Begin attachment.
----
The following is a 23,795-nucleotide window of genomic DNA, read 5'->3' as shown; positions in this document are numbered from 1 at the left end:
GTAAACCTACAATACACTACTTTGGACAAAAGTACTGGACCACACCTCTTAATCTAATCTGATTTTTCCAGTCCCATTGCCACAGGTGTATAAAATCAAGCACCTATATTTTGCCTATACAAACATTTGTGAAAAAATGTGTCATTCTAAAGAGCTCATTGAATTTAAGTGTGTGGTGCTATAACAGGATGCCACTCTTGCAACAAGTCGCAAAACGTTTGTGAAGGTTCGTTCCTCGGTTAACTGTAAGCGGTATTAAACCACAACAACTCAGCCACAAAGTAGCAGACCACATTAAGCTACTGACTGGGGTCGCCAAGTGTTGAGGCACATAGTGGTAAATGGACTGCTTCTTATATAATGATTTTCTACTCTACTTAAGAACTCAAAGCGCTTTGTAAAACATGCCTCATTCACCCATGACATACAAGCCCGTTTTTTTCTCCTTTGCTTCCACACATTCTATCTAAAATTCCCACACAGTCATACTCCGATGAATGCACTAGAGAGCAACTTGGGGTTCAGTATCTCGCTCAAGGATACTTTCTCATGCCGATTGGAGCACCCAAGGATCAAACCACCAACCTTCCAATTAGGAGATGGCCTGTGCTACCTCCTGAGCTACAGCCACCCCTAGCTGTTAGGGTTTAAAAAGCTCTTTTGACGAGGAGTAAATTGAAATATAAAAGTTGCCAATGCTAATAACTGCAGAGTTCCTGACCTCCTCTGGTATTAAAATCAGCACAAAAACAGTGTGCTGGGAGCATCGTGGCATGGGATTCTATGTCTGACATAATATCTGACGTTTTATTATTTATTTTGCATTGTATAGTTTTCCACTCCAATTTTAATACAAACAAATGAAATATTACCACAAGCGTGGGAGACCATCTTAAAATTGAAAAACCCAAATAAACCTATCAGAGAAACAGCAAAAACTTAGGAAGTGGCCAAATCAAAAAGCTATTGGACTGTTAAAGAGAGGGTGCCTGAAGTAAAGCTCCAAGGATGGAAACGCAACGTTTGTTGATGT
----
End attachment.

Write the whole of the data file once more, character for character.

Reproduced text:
The following is a 23,795-nucleotide window of genomic DNA, read 5'->3' as shown; positions in this document are numbered from 1 at the left end:
GTAAACCTACAATACACTACTTTGGACAAAAGTACTGGACCACACCTCTTAATCTAATCTGATTTTTCCAGTCCCATTGCCACAGGTGTATAAAATCAAGCACCTATATTTTGCCTATACAAACATTTGTGAAAAAATGTGTCATTCTAAAGAGCTCATTGAATTTAAGTGTGTGGTGCTATAACAGGATGCCACTCTTGCAACAAGTCGCAAAACGTTTGTGAAGGTTCGTTCCTCGGTTAACTGTAAGCGGTATTAAACCACAACAACTCAGCCACAAAGTAGCAGACCACATTAAGCTACTGACTGGGGTCGCCAAGTGTTGAGGCACATAGTGGTAAATGGACTGCTTCTTATATAATGATTTTCTACTCTACTTAAGAACTCAAAGCGCTTTGTAAAACATGCCTCATTCACCCATGACATACAAGCCCGTTTTTTTCTCCTTTGCTTCCACACATTCTATCTAAAATTCCCACACAGTCATACTCCGATGAATGCACTAGAGAGCAACTTGGGGTTCAGTATCTCGCTCAAGGATACTTTCTCATGCCGATTGGAGCACCCAAGGATCAAACCACCAACCTTCCAATTAGGAGATGGCCTGTGCTACCTCCTGAGCTACAGCCACCCCTAGCTGTTAGGGTTTAAAAAGCTCTTTTGACGAGGAGTAAATTGAAATATAAAAGTTGCCAATGCTAATAACTGCAGAGTTCCTGACCTCCTCTGGTATTAAAATCAGCACAAAAACAGTGTGCTGGGAGCATCGTGGCATGGGATTCTATGTCTGACATAATATCTGACGTTTTATTATTTATTTTGCATTGTATAGTTTTCCACTCCAATTTTAATACAAACAAATGAAATATTACCACAAGCGTGGGAGACCATCTTAAAATTGAAAAACCCAAATAAACCTATCAGAGAAACAGCAAAAACTTAGGAAGTGGCCAAATCAAAAAGCTATTGGACTGTTAAAGAGAGGGTGCCTGAAGTAAAGCTCCAAGGATGGAAACGCAACGTTTGTTGATGT